To finish off, a Banque de France spokesman, pointed out all the small details where the notes differed. One has Eiffel and the other has Cézanne, but I'll tell you both of them have beards. One note - the 100 - has Cézanne-like card players on it, but they are quite small.

The final word from the Banque is, if we would look at the notes more carefully, this would protect us from taking in phoney ones. I think that's cute of them to shift the blame onto us - if the Banque has to change one of the notes, we are going to have to pay 100 million francs for it.

Café Grand-Mère Day

Eleven years ago the company that makes the coffee marketed as 'Grand-Mère' had the idea that there should be a Grandma's Day. Since then the coffee company has more or less forgotten what it started, and a lot of people think they got the idea from TV or the government.

Of the seven million grandmothersmonument, rue de la Roquette in France, 600,000 of them are under 50. They are mostly called 'Mamie' with two-thirds fewer being called Mémé, followed by Mémère and Grand-mère is just slightly ahead of 'autre.'

This may be another water fountain; in the rue de la Roquette.

Some of these 'autres' are Basque: Amatxi; or Breton: Mamm-Gozh; or the Corsican: Mammome. Whatever they are called, they are less and less willing to do baby-sitting. Grand-Mère's Day is equal with Valentine's Day and catching up fast to Mom's Day in France.

Old Rock'n'Roll Jet Set

France held its first public auction of private jets today at Le Bourget, in hanger number five. Viewing was scheduled for 10:00 this morning at the bidding started at 14:30.

Of the four planes under the hammer, the one that has created the most interest is a Dassault Fan Jet Falcon 20. This one was bought by Elvis Presley as a Christmas present for Colonel Parker in 1975.

No mention was made of how this machine found its way to hanger number five, but is was estimated to go for three to four million francs.

Web Sites With Contents About the Papon Trial:

The Matisson family were the first to launch a civil case against Maurice Papon, in 1981. Jean-Marie Matisson runs the website, and reports from the courtroom. At the website, click on 'Affaire Papon.'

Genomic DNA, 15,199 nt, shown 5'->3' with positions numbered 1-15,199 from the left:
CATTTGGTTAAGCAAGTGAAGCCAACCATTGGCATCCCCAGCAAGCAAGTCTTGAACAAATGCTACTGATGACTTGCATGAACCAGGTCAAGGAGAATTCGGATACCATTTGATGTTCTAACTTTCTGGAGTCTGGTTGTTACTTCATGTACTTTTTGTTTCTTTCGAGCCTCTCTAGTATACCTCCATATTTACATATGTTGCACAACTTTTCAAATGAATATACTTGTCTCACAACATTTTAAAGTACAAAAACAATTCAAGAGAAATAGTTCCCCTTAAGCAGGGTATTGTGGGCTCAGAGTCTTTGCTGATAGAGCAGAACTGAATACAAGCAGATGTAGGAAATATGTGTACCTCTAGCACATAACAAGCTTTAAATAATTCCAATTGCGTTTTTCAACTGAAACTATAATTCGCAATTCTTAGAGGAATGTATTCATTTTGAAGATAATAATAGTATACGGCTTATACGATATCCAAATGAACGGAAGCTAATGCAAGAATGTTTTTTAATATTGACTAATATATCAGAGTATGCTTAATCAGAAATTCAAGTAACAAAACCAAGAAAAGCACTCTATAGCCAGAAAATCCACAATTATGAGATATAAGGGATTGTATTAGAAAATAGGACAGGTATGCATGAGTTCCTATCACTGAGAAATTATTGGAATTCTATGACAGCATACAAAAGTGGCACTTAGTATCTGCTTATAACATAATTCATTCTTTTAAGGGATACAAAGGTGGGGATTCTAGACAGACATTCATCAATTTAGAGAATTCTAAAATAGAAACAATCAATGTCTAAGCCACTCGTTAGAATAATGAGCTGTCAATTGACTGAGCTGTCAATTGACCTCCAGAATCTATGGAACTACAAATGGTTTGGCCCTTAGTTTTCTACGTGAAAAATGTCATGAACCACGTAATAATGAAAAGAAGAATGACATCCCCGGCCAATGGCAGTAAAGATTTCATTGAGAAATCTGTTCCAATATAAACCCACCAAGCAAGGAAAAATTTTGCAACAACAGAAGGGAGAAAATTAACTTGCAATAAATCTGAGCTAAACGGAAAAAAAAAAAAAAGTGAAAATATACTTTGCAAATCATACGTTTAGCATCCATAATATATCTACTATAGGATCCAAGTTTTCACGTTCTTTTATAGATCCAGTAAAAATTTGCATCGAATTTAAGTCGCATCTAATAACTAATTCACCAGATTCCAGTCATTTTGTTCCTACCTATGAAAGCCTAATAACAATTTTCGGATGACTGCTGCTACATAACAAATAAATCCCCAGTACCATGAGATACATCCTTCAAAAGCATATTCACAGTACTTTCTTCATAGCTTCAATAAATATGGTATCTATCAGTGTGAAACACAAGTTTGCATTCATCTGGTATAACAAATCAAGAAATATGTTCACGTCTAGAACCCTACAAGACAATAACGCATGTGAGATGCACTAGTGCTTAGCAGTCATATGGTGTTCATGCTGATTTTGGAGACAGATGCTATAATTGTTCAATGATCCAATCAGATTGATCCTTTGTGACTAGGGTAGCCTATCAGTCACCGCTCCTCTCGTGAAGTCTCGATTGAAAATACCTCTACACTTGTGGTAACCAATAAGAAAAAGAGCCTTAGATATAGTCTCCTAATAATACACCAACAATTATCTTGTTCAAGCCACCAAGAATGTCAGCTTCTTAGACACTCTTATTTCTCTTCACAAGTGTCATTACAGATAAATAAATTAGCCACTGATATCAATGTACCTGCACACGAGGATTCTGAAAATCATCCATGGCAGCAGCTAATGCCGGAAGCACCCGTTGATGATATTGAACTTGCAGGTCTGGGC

Another website of interest contains daily coverage of the trial by the Bordeaux paper, the Sud Ouest.

SportsNews: Bad News for the SDF

'SDF' stands for Stade de France, this brand new, great big, hulking new stadium built with taxpayer's money just north of Paris in Saint-Denis, for the World Cup. Right after the football championships are finished, the Rolling Stones expect to fill it up.

'SDF' also stands for 'Sans Domicile Fixe,' or three letters a lot of people use when they don't want to say 'homeless.' The letters 'SDF' have been used in this sense a lot longer than the Stade de France has existed.

Paris' own football club, Paris-Saint-Germain, or PSJ for short, has a long-term contract which is just coming to an end, for the older Parc des Princes, down by the Porte de Saint-Cloud.

Apparently PSJ and its owners, Canal+, have been having talks with the operators of the SDF - but they say they don't want to go there with theirLivres neufs prix reduite measly 30,000 supporters. Mayor Jean Tiberi says he wants them to stay at the Parc des Princes too.

No mention of 'used books,' but this place has a couple.

PSJ's players are actually poetic about the charms of the Parc des Princes. It seems as if the 'Parc' is a little bit more 'in' Paris than the SDF.

Meanwhile, up in Saint-Denis, local supporters have probably been hoping for PSJ to move its home there. But if they don't, they have their own sports club and it has a football team too. It is called 'Red Star.' As a home stadium, Red Star thinks SDF would be great.

The World Cup SportsBar Now Open 35 Hours a Week

Real SportsFans do hang out the SportsBar for 35 hours a week, at the Football Café, and have relaxing bowls of hot liquid pizza soup while discussing the finer points of the game of football, without getting too 'psychophilo' about it. Existentialy cool.

Less uplifting are the 'official' Web sites: represented by the FIFA - which stands for Federation International - and the French Organizing Committee, known to all far and wide as the CFO. I don't what the initials stand for, just like RATP does not sound like métro to me.